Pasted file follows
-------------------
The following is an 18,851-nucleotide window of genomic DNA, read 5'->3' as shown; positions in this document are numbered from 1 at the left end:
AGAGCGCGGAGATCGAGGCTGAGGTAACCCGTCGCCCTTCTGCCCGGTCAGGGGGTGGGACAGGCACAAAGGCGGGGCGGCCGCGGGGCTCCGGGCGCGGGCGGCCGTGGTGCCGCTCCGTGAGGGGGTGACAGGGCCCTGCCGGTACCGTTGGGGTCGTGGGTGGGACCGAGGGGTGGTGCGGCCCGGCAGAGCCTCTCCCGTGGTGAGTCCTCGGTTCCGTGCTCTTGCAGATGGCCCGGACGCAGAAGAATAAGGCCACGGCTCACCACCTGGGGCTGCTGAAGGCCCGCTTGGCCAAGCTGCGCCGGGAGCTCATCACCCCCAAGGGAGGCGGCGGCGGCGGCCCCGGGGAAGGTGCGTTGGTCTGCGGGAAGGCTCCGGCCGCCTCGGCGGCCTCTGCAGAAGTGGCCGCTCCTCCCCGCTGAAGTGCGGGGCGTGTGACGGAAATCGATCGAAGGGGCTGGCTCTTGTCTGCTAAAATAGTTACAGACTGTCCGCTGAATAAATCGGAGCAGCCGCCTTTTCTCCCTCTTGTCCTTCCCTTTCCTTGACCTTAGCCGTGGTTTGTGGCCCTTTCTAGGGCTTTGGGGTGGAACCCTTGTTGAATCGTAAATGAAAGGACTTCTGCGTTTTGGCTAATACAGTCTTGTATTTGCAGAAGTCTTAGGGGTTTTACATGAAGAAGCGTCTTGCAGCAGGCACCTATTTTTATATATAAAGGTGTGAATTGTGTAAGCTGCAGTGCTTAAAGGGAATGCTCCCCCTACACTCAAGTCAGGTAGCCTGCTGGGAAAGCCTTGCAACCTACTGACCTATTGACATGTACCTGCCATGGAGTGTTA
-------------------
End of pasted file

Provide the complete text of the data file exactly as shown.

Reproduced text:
The following is an 18,851-nucleotide window of genomic DNA, read 5'->3' as shown; positions in this document are numbered from 1 at the left end:
AGAGCGCGGAGATCGAGGCTGAGGTAACCCGTCGCCCTTCTGCCCGGTCAGGGGGTGGGACAGGCACAAAGGCGGGGCGGCCGCGGGGCTCCGGGCGCGGGCGGCCGTGGTGCCGCTCCGTGAGGGGGTGACAGGGCCCTGCCGGTACCGTTGGGGTCGTGGGTGGGACCGAGGGGTGGTGCGGCCCGGCAGAGCCTCTCCCGTGGTGAGTCCTCGGTTCCGTGCTCTTGCAGATGGCCCGGACGCAGAAGAATAAGGCCACGGCTCACCACCTGGGGCTGCTGAAGGCCCGCTTGGCCAAGCTGCGCCGGGAGCTCATCACCCCCAAGGGAGGCGGCGGCGGCGGCCCCGGGGAAGGTGCGTTGGTCTGCGGGAAGGCTCCGGCCGCCTCGGCGGCCTCTGCAGAAGTGGCCGCTCCTCCCCGCTGAAGTGCGGGGCGTGTGACGGAAATCGATCGAAGGGGCTGGCTCTTGTCTGCTAAAATAGTTACAGACTGTCCGCTGAATAAATCGGAGCAGCCGCCTTTTCTCCCTCTTGTCCTTCCCTTTCCTTGACCTTAGCCGTGGTTTGTGGCCCTTTCTAGGGCTTTGGGGTGGAACCCTTGTTGAATCGTAAATGAAAGGACTTCTGCGTTTTGGCTAATACAGTCTTGTATTTGCAGAAGTCTTAGGGGTTTTACATGAAGAAGCGTCTTGCAGCAGGCACCTATTTTTATATATAAAGGTGTGAATTGTGTAAGCTGCAGTGCTTAAAGGGAATGCTCCCCCTACACTCAAGTCAGGTAGCCTGCTGGGAAAGCCTTGCAACCTACTGACCTATTGACATGTACCTGCCATGGAGTGTTA